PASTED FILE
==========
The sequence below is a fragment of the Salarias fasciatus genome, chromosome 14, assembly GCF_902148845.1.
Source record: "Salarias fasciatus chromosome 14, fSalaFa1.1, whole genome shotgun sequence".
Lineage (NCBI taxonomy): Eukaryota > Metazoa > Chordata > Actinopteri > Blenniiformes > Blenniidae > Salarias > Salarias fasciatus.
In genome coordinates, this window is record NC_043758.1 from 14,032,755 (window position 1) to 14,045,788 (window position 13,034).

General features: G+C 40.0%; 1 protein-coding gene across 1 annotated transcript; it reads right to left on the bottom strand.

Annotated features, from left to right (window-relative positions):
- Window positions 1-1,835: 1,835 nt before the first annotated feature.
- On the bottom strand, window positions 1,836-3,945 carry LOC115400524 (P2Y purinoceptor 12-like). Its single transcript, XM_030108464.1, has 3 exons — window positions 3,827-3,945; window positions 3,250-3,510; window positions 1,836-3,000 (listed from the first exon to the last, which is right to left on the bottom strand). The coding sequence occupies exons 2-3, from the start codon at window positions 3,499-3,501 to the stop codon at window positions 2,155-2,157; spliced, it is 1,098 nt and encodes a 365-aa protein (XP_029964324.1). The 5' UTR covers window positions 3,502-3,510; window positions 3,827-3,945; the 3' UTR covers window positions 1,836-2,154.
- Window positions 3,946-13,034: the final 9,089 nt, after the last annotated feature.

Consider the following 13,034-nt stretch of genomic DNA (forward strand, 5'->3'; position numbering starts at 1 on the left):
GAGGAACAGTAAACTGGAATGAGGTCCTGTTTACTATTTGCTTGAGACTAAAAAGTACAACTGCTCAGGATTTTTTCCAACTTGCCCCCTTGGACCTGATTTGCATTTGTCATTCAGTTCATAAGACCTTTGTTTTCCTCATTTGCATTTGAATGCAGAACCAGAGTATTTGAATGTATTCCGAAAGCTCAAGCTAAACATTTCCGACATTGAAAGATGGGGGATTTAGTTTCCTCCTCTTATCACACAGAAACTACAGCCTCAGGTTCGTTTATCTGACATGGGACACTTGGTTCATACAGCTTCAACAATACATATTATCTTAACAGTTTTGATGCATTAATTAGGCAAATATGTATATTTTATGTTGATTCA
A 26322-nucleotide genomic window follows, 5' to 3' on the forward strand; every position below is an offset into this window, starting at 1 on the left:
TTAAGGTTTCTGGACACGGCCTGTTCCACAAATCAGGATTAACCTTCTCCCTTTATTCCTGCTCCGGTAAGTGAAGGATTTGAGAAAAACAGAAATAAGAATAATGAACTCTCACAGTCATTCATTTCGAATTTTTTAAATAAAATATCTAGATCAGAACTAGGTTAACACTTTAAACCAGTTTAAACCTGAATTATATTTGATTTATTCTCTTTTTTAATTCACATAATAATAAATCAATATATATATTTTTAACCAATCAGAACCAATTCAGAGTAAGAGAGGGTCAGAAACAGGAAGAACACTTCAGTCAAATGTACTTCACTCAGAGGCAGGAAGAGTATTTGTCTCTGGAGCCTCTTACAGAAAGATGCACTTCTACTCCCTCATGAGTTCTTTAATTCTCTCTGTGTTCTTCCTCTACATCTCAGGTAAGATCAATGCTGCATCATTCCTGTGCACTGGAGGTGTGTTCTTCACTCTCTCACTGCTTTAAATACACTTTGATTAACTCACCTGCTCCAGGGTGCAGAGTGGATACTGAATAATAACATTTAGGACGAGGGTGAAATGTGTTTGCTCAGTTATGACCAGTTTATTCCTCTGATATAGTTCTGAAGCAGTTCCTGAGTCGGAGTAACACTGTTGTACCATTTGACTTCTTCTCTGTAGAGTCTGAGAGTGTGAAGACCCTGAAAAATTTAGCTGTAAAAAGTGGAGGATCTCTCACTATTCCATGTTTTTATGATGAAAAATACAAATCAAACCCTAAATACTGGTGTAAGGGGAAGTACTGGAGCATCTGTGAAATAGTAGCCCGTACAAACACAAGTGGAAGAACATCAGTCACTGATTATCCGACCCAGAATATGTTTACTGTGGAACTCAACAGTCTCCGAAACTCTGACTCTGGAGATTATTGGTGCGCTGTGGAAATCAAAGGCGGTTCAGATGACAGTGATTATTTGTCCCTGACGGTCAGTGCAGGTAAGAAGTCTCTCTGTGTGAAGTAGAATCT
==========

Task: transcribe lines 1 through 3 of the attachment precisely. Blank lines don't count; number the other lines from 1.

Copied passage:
The sequence below is a fragment of the Salarias fasciatus genome, chromosome 14, assembly GCF_902148845.1.
Source record: "Salarias fasciatus chromosome 14, fSalaFa1.1, whole genome shotgun sequence".
Lineage (NCBI taxonomy): Eukaryota > Metazoa > Chordata > Actinopteri > Blenniiformes > Blenniidae > Salarias > Salarias fasciatus.